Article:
Procedure Cuts Gall Bladder Surgery Complication
Debate continues over whether every patient should get it before operation
TUESDAY, April 1, 2003 (HealthDayNews) -- It may seem an esoteric discussion about an obscure subject, but a paper about a procedure called cholangiography should be of interest to hundreds of thousands of Americans.
The question is whether people who have cholecystecomy, surgery to remove the gall bladder, should first have cholangiography, which is the injection of radiographic contrast material into the cystic duct to reduce the chance of injury to the bile duct.
Why should you care? Because more than 750,000 Americans have surgery to remove a gall bladder every year, and an injury to the bile duct during that operation is "the most dreaded complication," says study author Dr. David R. Flum. His report appears in the April 2 issue of the Journal of the American Medical Association, and it says routine cholangiography can cut the risk of that complication by about half.
Gall bladder removal is done when gallstones grow large enough to block a duct that carries bile, a digestive liquid secreted by the liver, to the gall bladder and then to the intestines during digestion. The stone can be in the common bile duct, which runs from the liver to the intestine, or more commonly in the cystic duct, which branches off the bile duct and runs to the bladder, where bile is stored. That blockage can cause excruciating pain. It is being seen in younger and younger Americans because high-fat diets promote the formation of stones.
The gall bladder isn't really needed, and it is easily removed in an operation that often does not even require an overnight hospital stay. The surgeon clips off the cystic duct, and the gall bladder with it. However, sometimes the surgeon makes a mistake and cuts into the bile duct.
"When that occurs, it almost always requires a second operation to fix the bile duct," says Flum, a professor of surgery at the University of Washington in Seattle. "Sometimes two or three operations are needed. Often you must reconstruct the whole system by hooking the intestines to the liver."
Flum's study was massive, looking at data on more than 1.5 million Medicare patients who had gall bladder operations from 1992 to 1999. It found 7,911 bile duct injuries, about one in every 200 operations. The injury rate was 0.39 percent for those who had cholangiography, 0.58 percent for those who didn't.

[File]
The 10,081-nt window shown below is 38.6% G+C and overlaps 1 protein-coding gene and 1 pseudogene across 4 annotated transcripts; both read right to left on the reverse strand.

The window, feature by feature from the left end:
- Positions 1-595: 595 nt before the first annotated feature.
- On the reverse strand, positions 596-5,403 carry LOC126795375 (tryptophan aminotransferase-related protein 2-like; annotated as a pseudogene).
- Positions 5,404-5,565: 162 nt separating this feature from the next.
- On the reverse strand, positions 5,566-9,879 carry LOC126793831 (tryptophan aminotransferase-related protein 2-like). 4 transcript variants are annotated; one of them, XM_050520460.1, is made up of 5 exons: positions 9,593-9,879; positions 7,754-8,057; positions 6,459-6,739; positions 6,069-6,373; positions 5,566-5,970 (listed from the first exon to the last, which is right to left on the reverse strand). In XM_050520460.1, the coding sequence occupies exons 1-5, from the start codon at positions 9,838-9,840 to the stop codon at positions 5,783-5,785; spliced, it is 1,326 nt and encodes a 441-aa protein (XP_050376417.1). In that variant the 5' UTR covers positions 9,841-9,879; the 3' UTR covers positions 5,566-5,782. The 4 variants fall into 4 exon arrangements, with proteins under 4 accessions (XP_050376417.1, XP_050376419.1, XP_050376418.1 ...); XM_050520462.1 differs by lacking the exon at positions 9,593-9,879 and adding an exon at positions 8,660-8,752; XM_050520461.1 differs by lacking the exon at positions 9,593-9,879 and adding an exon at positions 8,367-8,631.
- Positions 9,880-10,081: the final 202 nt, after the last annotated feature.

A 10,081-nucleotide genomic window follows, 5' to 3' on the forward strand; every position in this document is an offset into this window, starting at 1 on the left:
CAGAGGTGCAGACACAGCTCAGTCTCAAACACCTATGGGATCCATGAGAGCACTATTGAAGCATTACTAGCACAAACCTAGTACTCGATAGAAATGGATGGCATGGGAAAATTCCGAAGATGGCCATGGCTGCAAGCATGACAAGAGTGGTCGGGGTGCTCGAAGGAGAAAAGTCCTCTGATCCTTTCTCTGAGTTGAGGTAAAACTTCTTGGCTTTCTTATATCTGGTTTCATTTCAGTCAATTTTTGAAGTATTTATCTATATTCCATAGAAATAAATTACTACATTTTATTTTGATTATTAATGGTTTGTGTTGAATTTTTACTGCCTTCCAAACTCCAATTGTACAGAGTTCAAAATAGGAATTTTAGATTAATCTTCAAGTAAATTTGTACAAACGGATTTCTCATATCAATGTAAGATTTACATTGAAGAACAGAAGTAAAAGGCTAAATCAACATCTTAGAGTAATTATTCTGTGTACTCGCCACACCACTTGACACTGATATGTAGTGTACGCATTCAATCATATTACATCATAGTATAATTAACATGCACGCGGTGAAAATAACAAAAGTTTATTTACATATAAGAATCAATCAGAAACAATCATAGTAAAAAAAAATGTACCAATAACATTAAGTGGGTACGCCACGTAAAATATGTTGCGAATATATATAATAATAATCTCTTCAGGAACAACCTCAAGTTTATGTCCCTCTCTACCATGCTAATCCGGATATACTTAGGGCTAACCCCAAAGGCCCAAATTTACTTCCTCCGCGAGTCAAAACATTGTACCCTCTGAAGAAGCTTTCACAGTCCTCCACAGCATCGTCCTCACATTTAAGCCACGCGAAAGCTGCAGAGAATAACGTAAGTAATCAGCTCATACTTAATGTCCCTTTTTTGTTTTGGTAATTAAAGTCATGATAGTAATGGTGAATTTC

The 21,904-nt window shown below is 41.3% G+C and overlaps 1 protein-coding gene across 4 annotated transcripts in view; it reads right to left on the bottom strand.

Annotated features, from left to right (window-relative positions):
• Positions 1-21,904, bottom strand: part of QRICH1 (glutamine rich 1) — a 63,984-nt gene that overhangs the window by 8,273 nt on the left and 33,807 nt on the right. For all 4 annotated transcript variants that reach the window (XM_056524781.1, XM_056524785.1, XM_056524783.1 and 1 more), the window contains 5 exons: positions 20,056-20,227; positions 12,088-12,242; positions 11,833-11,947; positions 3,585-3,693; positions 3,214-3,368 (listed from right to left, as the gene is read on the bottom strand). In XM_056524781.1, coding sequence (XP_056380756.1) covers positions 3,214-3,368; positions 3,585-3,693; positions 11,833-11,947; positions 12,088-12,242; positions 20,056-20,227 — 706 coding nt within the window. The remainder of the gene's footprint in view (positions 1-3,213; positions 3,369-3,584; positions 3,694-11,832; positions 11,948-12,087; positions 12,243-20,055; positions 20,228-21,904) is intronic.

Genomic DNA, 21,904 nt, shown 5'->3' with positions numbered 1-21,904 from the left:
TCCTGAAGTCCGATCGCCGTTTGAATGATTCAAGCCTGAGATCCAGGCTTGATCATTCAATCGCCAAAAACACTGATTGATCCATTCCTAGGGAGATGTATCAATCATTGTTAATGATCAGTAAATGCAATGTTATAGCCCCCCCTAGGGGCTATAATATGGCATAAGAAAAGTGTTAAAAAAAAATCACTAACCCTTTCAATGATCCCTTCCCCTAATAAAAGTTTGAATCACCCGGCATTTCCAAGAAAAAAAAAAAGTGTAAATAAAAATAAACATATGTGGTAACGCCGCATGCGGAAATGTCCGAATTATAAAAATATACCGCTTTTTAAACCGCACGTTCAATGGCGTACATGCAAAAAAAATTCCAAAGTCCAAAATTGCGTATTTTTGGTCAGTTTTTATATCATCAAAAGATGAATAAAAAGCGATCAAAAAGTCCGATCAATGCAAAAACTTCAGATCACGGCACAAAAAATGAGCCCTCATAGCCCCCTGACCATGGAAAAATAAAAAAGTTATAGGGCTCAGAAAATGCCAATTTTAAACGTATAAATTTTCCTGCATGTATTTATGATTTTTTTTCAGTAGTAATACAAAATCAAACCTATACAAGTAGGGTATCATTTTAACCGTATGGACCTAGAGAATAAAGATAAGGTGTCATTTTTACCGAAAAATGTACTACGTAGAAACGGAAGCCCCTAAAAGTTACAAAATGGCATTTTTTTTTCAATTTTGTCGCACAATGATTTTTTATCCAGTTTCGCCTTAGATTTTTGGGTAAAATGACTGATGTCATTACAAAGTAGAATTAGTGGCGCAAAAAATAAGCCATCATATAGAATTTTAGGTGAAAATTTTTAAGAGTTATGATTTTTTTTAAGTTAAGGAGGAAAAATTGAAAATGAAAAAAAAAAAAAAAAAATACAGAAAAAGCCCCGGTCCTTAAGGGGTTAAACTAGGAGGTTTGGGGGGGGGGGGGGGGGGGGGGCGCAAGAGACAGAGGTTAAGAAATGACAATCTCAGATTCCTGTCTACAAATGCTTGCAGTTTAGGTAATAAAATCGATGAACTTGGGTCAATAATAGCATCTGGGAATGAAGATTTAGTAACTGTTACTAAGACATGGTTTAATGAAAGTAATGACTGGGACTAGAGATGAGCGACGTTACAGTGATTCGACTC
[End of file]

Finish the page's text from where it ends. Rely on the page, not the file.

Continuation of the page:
"Even after controlling for important patient-level and surgeon-level factors, we found that the adjusted relative risk of common bile duct injuries was 71 percent higher when cholangiography was not used," the report says.
There has been a running controversy for decades about whether all gall bladder patients should have cholangiography, says an accompanying editorial by Dr. Mark A. Talamini, director of minimally invasive surgery at Johns Hopkins School of Medicine.
Flum contends the issue has been settled, by his and other large-scale analyses of surgical data. "This is the third population-based study, looking at over a million patients, showing that the relationship is not just a statistical fluke," he says. "There is a real relationship."
Talamini isn't convinced. "There is enough doubt about the way their data was collected and processed to prove the point," he says.
For example, it's possible the surgeons who do routine cholangiography are those who do more operations and therefore are more skilled at avoiding mistakes, Talamini says. Or maybe many bile duct injuries were recognized and repaired during the removal operation, so they don't show up in Flum's data.
While the study is "an important addition" to the debate, only a controlled trial can settle the issue, Talamini says. "There never has been a large-scale, randomized trial," he says. Talamini and his colleagues reserve cholangiography for selected patients.
You can learn about the gall bladder and its problems from the American Gastrointestinal Society or the National Institute of Diabetes and Digestive and Kidney Diseases.